Security

Urgent

Student Phishing Alert: "Can you do me a favor" Gift Card Scam

OIT has seen an increase in phishing email messages designed to trick recipients into purchasing and sending gift cards to the scammer.

These scams typically:

  • Impersonate a campus colleague with authority, such as your professor or academic advisor, as the sender.
  • Include the person’s name and/or “UNLV” in the email address, but come from free services (e.g., john.smith.unlv@gmail.com)
  • Ask if you are available or can do them a favor. This confirms your email is valid for the scammer. If you reply, they will respond back with a second email, often saying they are someplace where phones are not allowed and then asking you to send them gift cards by sending pictures or typing in the gift card redemption code.

ORIGINAL MESSAGE:

From: John Smith
Date: April 27, 2020 at 2:10:52 PM PST
To: jsmith99@unlv.nevada.edu
Subject: Important task

Are you available?
Please I need your assistance urgently.

John Smith
Associate Professor, Chair

IF REPLIED TO:

From: John Smith
Date: April 27, 2020 at 2:15:52 PM PST
To: jsmith99@unlv.nevada.edu
Subject: Important task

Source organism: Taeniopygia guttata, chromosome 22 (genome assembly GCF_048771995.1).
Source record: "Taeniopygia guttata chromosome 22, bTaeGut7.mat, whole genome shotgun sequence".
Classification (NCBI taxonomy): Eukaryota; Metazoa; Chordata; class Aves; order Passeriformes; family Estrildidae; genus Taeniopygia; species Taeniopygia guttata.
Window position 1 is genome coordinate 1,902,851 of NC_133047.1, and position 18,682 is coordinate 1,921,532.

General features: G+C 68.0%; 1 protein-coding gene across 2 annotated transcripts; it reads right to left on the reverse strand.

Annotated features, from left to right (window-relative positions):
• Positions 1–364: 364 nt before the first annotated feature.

I'm in a meeting right now, and phones are not allowed to be used during meeting. I want you to help me out on something very important right away. Can you help me get an iTunes Gift Card from the store right now? I will REIMBURSE you back today. Let me know if you can be able to help me with that right now. I will REIMBURSE YOU BACK TODAY.

John Smith
Associate Professor, Chair

If you have received messages like these, do not respond. Delete them immediately.

Once sent, gift card information cannot be canceled and typically the funds are spent before you can contact the authorities.

How to protect yourself:

  • Check the “From” email address is actually sent from a @unlv.edu or @unlv.nevada.edu account.
  • Regardless of the sender, never enter personal or payment information on a website opened from an email or in reply to an email.
  • Contact the alleged sender in some way you know is valid, such as sending a new message directly to their UNLV email address.
  • Do not reply to emails or call numbers from an email that you are not sure is legitimate.

You can also forward emails to the IT Help Desk at ithelp@unlv.edu for assistance.

To learn more about phishing, including how to identify messages and protect yourself, visit the campus cybersecurity website. For a list of known phishing messages sent to UNLV accounts, visit the Smart Computing Phishing Alerts page.

Audience:

Related Content

Security

Normal

Please reconfigure eduroam if you have had recent connection issues eduroam may need to be reconfigured due to expired security certificate

Security

Normal

Sophos To Replace Symantec Antivirus Sophos Antivirus will replace Symantec Antivirus on Tuesday, April 16.

Security

High

Beware of phishing, protect your account with 2-Step Verification OIT recommends taking steps to help protect yourself from phishing and other scams.